The first "Baby Boomers" turned 65 in 2011, but many did not wait for age 65 to retire. This posed a dilemma for employers. Many employees who are looking toward retirement, are demanding enhanced retirement benefits. In addition, employers facing worker shortages are seeking and taking steps to entice older workers to keep working in some capacity – part-time, ad hoc, etc. (Dessler, 2008). As the baby boom generation (76 million born between 1946 and 1964) moves into its retirement stage, it is estimated that only 10% to 20% are saving enough to retire comfortably. At the heart of the problem, the United States has the lowest savings rate in the world, at less than 5% of individual income as compared to Japanese and Singaporean workers who save at a rate of 20% and 42%, respectively. Those countries have prepared their citizens well for retirement security (Kadlac, 1993). In the United States, the risk of retiring with inadequate income may be offset through either personal savings (including insurance, 401(k) plans, or annuities), private pensions, or government sponsored programs. In the past, research has been directed towards retirement plans established by large businesses. There is however; increasing attention directed toward the need for retirement planning as an employee incentive in small and minority and women-owned businesses for the 21st century workforce.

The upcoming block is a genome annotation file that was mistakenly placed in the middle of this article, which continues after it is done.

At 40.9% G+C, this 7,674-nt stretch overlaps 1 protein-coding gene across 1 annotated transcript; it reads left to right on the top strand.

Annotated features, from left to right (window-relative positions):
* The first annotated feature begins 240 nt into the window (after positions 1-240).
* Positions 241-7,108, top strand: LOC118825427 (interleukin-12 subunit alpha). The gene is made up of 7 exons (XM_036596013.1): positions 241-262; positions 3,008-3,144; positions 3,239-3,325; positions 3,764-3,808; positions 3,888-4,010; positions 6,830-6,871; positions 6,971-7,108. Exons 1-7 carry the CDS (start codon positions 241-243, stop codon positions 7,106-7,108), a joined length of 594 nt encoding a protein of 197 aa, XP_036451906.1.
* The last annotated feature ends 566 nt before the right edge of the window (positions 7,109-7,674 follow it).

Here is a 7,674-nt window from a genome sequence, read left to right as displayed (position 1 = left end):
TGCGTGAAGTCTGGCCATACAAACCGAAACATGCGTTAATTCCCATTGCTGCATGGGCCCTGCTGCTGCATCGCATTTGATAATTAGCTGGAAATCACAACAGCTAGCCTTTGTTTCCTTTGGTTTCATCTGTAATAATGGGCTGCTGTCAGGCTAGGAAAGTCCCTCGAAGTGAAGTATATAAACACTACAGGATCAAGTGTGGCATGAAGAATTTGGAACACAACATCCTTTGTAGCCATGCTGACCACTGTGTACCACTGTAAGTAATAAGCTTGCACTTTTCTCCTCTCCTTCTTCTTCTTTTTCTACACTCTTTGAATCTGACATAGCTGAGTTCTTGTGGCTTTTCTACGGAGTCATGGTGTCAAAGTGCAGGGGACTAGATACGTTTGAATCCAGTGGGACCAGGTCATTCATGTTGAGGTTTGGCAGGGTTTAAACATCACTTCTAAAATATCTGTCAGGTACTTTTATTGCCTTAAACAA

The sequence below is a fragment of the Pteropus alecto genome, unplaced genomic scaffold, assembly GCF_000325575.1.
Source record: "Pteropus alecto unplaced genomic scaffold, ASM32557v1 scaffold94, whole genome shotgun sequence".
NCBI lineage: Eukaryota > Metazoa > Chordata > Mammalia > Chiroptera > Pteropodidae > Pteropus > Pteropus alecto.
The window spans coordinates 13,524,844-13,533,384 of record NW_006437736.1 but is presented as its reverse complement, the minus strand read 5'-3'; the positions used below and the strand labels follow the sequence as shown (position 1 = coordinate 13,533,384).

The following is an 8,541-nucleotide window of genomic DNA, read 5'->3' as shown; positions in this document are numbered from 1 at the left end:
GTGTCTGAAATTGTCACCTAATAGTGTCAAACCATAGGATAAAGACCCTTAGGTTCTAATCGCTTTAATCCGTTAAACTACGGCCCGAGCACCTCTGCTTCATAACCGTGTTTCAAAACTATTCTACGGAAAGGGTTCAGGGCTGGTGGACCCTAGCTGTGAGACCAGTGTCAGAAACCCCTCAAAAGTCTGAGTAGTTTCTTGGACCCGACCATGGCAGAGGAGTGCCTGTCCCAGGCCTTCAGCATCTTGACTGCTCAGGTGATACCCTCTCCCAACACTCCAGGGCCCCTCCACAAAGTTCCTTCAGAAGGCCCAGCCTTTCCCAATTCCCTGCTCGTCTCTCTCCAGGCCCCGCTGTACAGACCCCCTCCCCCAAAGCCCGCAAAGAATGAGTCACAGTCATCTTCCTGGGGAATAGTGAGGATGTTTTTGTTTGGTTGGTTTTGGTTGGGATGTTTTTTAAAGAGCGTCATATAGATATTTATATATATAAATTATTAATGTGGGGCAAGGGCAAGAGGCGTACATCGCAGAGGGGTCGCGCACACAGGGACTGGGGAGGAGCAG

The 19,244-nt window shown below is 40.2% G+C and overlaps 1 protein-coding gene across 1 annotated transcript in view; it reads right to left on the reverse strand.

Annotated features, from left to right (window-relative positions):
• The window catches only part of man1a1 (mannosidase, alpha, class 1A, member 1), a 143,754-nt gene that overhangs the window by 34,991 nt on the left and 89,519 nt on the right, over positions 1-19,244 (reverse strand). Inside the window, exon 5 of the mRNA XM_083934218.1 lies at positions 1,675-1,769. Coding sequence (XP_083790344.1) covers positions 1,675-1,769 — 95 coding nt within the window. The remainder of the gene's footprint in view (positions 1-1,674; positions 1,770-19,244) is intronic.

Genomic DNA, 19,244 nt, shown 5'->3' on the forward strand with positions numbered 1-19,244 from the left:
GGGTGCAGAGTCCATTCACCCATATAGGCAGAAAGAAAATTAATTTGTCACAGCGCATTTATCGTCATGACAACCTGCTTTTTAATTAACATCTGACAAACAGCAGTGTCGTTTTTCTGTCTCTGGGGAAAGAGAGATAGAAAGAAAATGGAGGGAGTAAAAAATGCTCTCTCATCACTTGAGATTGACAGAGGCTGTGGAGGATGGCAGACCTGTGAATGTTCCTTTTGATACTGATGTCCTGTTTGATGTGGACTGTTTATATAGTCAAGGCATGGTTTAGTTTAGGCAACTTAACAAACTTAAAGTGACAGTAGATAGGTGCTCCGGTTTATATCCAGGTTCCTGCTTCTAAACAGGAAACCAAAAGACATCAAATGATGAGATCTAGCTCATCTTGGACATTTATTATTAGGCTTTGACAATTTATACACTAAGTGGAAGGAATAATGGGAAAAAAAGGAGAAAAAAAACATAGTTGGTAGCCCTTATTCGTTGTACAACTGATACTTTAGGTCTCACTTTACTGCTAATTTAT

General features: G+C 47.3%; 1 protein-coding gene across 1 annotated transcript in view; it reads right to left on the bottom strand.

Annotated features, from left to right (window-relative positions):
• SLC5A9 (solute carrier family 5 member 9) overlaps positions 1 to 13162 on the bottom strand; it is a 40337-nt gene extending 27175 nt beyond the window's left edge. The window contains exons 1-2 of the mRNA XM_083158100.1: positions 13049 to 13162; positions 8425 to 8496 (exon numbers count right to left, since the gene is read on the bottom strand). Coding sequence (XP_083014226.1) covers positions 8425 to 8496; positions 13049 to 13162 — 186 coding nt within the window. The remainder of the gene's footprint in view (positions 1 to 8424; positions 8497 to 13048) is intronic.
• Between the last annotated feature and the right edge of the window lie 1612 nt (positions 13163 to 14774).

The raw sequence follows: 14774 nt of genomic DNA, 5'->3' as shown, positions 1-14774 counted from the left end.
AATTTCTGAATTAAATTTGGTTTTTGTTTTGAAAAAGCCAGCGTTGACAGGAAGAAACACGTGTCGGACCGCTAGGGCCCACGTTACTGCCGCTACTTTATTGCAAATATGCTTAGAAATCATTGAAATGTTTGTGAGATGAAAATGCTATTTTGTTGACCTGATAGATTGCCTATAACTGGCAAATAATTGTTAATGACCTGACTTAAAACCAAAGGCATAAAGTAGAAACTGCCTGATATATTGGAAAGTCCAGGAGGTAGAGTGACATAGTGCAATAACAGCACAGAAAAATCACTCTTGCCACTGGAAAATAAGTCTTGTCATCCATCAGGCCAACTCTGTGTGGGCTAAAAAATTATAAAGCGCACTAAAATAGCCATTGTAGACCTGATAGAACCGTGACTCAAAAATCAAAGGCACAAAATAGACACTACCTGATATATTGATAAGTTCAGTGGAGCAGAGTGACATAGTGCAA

Pension Planning, Retirement Plans, Employee Incentive, ERISA, Pension Relief Act